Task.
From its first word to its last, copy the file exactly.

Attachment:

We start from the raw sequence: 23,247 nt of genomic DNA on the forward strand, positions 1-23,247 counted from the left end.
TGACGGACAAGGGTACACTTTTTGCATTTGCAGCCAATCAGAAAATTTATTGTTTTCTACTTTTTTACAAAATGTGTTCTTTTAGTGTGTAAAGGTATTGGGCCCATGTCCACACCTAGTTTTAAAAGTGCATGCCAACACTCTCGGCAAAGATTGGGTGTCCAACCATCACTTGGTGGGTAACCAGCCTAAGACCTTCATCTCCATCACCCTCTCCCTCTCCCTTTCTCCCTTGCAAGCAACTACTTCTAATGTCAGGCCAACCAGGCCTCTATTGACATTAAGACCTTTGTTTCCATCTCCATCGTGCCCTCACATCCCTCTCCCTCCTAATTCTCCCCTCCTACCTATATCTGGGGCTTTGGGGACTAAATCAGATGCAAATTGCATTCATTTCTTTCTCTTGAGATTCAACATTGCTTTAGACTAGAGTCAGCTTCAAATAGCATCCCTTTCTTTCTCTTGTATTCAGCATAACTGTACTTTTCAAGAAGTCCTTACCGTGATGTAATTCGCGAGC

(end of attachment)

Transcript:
We start from the raw sequence: 23,247 nt of genomic DNA on the forward strand, positions 1-23,247 counted from the left end.
TGACGGACAAGGGTACACTTTTTGCATTTGCAGCCAATCAGAAAATTTATTGTTTTCTACTTTTTTACAAAATGTGTTCTTTTAGTGTGTAAAGGTATTGGGCCCATGTCCACACCTAGTTTTAAAAGTGCATGCCAACACTCTCGGCAAAGATTGGGTGTCCAACCATCACTTGGTGGGTAACCAGCCTAAGACCTTCATCTCCATCACCCTCTCCCTCTCCCTTTCTCCCTTGCAAGCAACTACTTCTAATGTCAGGCCAACCAGGCCTCTATTGACATTAAGACCTTTGTTTCCATCTCCATCGTGCCCTCACATCCCTCTCCCTCCTAATTCTCCCCTCCTACCTATATCTGGGGCTTTGGGGACTAAATCAGATGCAAATTGCATTCATTTCTTTCTCTTGAGATTCAACATTGCTTTAGACTAGAGTCAGCTTCAAATAGCATCCCTTTCTTTCTCTTGTATTCAGCATAACTGTACTTTTCAAGAAGTCCTTACCGTGATGTAATTCGCGAGC